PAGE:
Toho (kachina)

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In the religious beliefs of the Native American Pueblo people, Toho is a hunter kachina for the Hopi and Zuni tribes;

Toho, The mountain lion kachina, often accompanies such animals as the deer or antelope kachinas when they appear in the Line Dances of spring. However, during the Pachavu or Tribal Initiation about every fourth year, Toho appears as a guard. Armed with yucca whips, he patrols the procession in company with He-e-e, Warrior Woman, and other warrior or guard kachinas.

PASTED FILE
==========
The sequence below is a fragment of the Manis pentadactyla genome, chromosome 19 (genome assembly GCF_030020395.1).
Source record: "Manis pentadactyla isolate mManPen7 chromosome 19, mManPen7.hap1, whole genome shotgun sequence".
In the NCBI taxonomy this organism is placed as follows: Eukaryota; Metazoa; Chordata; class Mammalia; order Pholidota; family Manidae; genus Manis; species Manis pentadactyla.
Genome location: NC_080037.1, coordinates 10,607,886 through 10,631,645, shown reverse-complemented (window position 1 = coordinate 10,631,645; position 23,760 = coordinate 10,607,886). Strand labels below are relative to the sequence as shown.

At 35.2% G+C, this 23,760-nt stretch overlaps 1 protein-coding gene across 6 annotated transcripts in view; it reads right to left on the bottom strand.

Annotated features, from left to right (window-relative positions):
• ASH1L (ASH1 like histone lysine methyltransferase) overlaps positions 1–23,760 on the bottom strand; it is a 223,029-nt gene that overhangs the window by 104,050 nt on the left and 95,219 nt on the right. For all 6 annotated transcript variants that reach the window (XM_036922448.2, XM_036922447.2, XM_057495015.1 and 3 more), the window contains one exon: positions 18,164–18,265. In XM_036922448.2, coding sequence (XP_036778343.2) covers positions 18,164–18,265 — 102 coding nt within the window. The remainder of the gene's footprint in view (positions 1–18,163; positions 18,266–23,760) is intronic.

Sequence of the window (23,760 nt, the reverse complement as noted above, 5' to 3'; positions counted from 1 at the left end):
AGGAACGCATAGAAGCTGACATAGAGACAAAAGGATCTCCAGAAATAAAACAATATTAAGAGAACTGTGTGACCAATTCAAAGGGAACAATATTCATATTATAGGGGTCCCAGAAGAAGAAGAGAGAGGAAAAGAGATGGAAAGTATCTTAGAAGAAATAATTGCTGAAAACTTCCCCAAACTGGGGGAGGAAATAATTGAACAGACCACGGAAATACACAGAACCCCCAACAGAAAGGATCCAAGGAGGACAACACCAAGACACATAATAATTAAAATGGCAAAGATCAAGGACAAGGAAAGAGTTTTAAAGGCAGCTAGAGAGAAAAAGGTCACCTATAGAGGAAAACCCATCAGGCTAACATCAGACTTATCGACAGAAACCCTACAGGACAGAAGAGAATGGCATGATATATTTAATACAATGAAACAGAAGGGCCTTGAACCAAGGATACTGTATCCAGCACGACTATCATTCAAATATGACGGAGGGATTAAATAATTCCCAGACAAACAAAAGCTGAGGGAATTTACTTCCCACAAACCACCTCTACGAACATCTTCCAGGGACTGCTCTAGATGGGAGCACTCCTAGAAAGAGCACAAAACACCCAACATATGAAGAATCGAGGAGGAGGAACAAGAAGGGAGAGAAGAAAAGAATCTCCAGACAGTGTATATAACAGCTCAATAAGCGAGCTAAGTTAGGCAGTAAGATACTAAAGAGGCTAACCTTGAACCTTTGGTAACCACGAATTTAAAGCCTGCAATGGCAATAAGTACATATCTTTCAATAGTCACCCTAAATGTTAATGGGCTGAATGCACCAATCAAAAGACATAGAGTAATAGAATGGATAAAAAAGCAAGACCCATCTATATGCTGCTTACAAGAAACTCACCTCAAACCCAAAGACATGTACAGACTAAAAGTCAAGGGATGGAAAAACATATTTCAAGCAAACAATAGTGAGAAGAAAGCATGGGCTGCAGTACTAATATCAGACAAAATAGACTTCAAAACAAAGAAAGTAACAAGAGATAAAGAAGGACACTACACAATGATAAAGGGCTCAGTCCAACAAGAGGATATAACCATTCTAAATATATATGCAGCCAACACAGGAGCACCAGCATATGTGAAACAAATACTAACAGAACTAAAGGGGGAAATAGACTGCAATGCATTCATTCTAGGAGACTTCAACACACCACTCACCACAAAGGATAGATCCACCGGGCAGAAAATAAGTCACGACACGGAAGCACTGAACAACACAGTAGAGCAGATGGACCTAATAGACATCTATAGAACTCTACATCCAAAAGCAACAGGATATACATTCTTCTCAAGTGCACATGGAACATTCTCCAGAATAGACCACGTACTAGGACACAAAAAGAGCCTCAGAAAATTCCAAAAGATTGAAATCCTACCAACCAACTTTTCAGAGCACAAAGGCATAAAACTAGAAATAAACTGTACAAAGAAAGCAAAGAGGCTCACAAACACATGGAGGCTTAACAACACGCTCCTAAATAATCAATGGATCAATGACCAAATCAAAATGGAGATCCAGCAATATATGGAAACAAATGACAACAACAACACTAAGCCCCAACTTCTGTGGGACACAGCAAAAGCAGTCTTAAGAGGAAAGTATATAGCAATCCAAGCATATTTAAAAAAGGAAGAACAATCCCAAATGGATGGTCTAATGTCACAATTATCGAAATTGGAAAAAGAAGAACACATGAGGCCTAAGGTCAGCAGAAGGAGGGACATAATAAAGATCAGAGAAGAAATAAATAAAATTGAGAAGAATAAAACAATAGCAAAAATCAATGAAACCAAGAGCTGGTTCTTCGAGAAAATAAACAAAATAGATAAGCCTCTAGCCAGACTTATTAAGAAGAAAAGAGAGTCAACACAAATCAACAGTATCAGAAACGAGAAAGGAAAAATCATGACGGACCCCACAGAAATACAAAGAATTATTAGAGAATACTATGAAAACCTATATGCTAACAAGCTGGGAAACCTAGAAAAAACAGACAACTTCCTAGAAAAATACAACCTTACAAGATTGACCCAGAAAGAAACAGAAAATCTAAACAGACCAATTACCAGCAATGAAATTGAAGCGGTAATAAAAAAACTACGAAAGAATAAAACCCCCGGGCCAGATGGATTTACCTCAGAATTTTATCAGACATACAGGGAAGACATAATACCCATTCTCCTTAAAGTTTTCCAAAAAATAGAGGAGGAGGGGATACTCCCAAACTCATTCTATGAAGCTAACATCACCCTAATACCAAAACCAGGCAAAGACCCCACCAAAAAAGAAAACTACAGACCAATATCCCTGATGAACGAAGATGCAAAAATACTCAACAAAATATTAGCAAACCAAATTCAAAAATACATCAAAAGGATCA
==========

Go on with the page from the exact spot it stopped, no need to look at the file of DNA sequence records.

Thought to be the most powerful hunter, the Toho is the guardian of the northern direction. He is associated with the color yellow and appears in both hunting and healing fetish sets, always facing north.

Toho can be represented by a naked man wearing a mask, whiskers and yellow feathers upon either side of his head to look like the lion's ears, or carved as a mountain lion fetish in an ancient, primitive style, most mountain lion fetishes are represented with their tails up and over the back.

Toho is there to remind us to persevere, clarify our goals and move forward to achieving our dreams. He steadies the hunter and protects his territory.


Hopi kachinas by Jesse Walter Fewkes, 1903